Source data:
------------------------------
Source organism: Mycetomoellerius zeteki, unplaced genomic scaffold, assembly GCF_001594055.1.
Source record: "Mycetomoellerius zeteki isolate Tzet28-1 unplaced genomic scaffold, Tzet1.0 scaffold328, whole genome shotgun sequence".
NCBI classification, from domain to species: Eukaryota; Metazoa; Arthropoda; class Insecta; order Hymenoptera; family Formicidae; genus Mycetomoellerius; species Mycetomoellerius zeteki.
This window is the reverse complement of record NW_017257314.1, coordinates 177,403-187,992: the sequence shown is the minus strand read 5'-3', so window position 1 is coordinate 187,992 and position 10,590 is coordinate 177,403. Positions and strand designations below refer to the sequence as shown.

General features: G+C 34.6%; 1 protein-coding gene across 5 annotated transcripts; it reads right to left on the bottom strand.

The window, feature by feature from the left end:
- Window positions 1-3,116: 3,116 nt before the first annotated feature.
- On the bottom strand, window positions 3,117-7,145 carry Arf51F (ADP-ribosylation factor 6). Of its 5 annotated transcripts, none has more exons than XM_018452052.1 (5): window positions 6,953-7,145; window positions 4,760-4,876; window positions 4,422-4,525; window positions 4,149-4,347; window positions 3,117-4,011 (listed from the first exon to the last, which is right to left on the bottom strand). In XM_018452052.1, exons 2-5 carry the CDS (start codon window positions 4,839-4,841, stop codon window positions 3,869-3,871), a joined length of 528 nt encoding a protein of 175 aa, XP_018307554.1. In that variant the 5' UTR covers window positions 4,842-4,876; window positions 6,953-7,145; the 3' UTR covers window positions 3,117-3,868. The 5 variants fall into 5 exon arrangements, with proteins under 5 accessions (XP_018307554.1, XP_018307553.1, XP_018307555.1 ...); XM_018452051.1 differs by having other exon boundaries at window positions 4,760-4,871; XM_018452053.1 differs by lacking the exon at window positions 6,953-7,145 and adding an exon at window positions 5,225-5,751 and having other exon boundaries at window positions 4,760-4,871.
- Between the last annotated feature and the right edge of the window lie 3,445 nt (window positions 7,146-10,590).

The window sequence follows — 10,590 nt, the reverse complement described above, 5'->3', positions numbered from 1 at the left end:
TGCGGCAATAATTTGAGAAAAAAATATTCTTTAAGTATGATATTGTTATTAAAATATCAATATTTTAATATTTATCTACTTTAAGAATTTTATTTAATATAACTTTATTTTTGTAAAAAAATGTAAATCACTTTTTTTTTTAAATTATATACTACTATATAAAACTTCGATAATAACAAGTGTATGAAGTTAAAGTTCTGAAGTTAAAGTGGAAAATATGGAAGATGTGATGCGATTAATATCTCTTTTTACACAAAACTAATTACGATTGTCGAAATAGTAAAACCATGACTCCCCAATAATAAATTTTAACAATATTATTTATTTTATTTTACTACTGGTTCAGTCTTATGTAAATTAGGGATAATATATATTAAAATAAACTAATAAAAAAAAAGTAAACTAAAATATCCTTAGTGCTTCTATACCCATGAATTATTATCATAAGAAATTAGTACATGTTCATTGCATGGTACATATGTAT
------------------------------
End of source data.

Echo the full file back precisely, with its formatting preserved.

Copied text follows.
Source organism: Mycetomoellerius zeteki, unplaced genomic scaffold, assembly GCF_001594055.1.
Source record: "Mycetomoellerius zeteki isolate Tzet28-1 unplaced genomic scaffold, Tzet1.0 scaffold328, whole genome shotgun sequence".
NCBI classification, from domain to species: Eukaryota; Metazoa; Arthropoda; class Insecta; order Hymenoptera; family Formicidae; genus Mycetomoellerius; species Mycetomoellerius zeteki.
This window is the reverse complement of record NW_017257314.1, coordinates 177,403-187,992: the sequence shown is the minus strand read 5'-3', so window position 1 is coordinate 187,992 and position 10,590 is coordinate 177,403. Positions and strand designations below refer to the sequence as shown.

General features: G+C 34.6%; 1 protein-coding gene across 5 annotated transcripts; it reads right to left on the bottom strand.

The window, feature by feature from the left end:
- Window positions 1-3,116: 3,116 nt before the first annotated feature.
- On the bottom strand, window positions 3,117-7,145 carry Arf51F (ADP-ribosylation factor 6). Of its 5 annotated transcripts, none has more exons than XM_018452052.1 (5): window positions 6,953-7,145; window positions 4,760-4,876; window positions 4,422-4,525; window positions 4,149-4,347; window positions 3,117-4,011 (listed from the first exon to the last, which is right to left on the bottom strand). In XM_018452052.1, exons 2-5 carry the CDS (start codon window positions 4,839-4,841, stop codon window positions 3,869-3,871), a joined length of 528 nt encoding a protein of 175 aa, XP_018307554.1. In that variant the 5' UTR covers window positions 4,842-4,876; window positions 6,953-7,145; the 3' UTR covers window positions 3,117-3,868. The 5 variants fall into 5 exon arrangements, with proteins under 5 accessions (XP_018307554.1, XP_018307553.1, XP_018307555.1 ...); XM_018452051.1 differs by having other exon boundaries at window positions 4,760-4,871; XM_018452053.1 differs by lacking the exon at window positions 6,953-7,145 and adding an exon at window positions 5,225-5,751 and having other exon boundaries at window positions 4,760-4,871.
- Between the last annotated feature and the right edge of the window lie 3,445 nt (window positions 7,146-10,590).

The window sequence follows — 10,590 nt, the reverse complement described above, 5'->3', positions numbered from 1 at the left end:
TGCGGCAATAATTTGAGAAAAAAATATTCTTTAAGTATGATATTGTTATTAAAATATCAATATTTTAATATTTATCTACTTTAAGAATTTTATTTAATATAACTTTATTTTTGTAAAAAAATGTAAATCACTTTTTTTTTTAAATTATATACTACTATATAAAACTTCGATAATAACAAGTGTATGAAGTTAAAGTTCTGAAGTTAAAGTGGAAAATATGGAAGATGTGATGCGATTAATATCTCTTTTTACACAAAACTAATTACGATTGTCGAAATAGTAAAACCATGACTCCCCAATAATAAATTTTAACAATATTATTTATTTTATTTTACTACTGGTTCAGTCTTATGTAAATTAGGGATAATATATATTAAAATAAACTAATAAAAAAAAAGTAAACTAAAATATCCTTAGTGCTTCTATACCCATGAATTATTATCATAAGAAATTAGTACATGTTCATTGCATGGTACATATGTAT